Maine House Republican leaders Amy Bradstreet Arata and Billy Bob Faulkingham celebrate at the State House on Wednesday Dec. 7, 2022. Credit: Troy R. Bennett / BDN

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A recent Bangor Daily News story by David Marino Jr. had a headline that read, “Growing political gulf could further drive ‘Two Maines’ apart in the Legislature.” The article illustrates the political divide in the legislature of rural areas being represented by Republicans and urban areas being represented by Democrats.

We have all heard the quote from Abraham Lincoln, “A house divided against itself cannot stand.” What if our legislators set an intention to create ways to bridge the divide of the “two Maines?”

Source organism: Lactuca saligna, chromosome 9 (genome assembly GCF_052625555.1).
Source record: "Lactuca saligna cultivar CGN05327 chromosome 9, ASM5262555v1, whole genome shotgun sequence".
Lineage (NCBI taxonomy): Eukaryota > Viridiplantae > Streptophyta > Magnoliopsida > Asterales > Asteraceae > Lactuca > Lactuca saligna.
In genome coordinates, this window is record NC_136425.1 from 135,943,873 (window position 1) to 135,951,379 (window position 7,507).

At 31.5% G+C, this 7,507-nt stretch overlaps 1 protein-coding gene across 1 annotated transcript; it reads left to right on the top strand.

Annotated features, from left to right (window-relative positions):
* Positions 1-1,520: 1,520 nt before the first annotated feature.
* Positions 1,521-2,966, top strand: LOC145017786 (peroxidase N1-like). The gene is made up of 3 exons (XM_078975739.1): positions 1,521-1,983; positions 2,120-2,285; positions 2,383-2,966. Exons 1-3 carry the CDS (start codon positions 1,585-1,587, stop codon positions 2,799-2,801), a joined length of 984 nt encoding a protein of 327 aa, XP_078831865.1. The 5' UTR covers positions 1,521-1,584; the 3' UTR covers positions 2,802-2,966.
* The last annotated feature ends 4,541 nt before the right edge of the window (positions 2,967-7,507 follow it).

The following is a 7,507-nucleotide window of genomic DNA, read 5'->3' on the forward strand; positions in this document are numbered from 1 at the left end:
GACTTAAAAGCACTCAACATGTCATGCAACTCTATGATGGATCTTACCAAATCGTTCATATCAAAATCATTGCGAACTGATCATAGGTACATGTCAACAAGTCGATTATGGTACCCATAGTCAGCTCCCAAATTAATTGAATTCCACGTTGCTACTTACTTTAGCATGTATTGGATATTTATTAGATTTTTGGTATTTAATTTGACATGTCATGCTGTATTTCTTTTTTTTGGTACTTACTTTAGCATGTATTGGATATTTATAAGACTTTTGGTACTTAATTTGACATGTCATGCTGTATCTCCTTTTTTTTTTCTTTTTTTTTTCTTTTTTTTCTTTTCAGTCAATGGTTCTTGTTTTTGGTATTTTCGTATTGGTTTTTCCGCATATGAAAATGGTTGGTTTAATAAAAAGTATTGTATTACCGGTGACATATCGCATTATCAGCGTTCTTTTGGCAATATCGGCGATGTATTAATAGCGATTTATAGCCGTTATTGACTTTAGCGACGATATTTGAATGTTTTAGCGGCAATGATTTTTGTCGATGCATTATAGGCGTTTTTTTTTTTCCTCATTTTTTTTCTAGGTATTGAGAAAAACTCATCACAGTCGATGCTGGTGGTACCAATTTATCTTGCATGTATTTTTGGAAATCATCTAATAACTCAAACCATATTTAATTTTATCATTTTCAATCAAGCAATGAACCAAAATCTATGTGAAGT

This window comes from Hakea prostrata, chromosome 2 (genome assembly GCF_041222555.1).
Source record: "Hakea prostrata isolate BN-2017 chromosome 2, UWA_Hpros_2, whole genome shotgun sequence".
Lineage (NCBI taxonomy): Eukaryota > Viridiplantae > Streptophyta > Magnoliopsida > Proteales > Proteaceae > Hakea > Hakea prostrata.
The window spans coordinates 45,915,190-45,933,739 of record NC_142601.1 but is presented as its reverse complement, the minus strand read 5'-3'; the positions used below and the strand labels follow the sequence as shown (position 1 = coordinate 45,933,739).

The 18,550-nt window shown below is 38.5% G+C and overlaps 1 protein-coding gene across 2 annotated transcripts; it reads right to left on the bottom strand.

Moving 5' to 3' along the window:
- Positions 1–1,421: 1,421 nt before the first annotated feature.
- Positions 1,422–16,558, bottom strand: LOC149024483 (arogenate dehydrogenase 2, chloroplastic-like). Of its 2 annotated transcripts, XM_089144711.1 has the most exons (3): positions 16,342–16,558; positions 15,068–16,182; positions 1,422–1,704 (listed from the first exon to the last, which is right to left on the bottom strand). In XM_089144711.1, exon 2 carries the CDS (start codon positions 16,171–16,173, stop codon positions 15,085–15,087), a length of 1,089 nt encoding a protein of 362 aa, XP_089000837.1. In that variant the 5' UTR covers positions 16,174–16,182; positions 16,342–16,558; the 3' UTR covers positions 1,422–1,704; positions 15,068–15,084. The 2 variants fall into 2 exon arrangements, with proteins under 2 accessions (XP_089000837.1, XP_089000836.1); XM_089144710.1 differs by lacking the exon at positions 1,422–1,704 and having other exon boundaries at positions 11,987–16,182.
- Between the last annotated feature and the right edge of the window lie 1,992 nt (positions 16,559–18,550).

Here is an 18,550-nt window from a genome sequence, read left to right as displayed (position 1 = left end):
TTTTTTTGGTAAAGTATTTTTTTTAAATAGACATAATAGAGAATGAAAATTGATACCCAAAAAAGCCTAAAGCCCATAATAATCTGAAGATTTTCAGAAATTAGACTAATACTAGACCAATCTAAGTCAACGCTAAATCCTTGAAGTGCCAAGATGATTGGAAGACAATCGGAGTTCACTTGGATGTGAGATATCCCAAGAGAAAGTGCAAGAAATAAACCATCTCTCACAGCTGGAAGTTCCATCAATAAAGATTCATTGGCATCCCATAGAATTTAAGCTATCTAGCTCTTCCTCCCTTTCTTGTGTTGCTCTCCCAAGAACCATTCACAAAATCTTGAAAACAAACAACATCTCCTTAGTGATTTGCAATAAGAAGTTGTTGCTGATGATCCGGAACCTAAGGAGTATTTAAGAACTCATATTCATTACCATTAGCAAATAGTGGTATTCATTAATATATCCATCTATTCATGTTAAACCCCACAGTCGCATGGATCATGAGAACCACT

One way would be for the legislators to further the effort to Protect Maine Elections that collected and delivered over 67,000 valid signatures of rural and urban voters alike. The signatures were validated by the Secretary of State’s offices in November and the 2023 legislative session has the potential to adopt the bill outright or it will proceed to the Maine voters in November 2023. I believe this initiative is good for all Mainers and it will greatly reduce the out-of-state money which floods our elections.

Support from legislators would allow this effort to stand up against billion dollar donors, ban foreign governments from referendums and affirm Maine’s support for an anti-corruption amendment to the U.S. Constitution. This bill is the antidote Maine voters are asking for. People should please go to to learn more as well as calling their state representatives and ask them to pass this initiative in the 2023 session.

Jonathan Hopps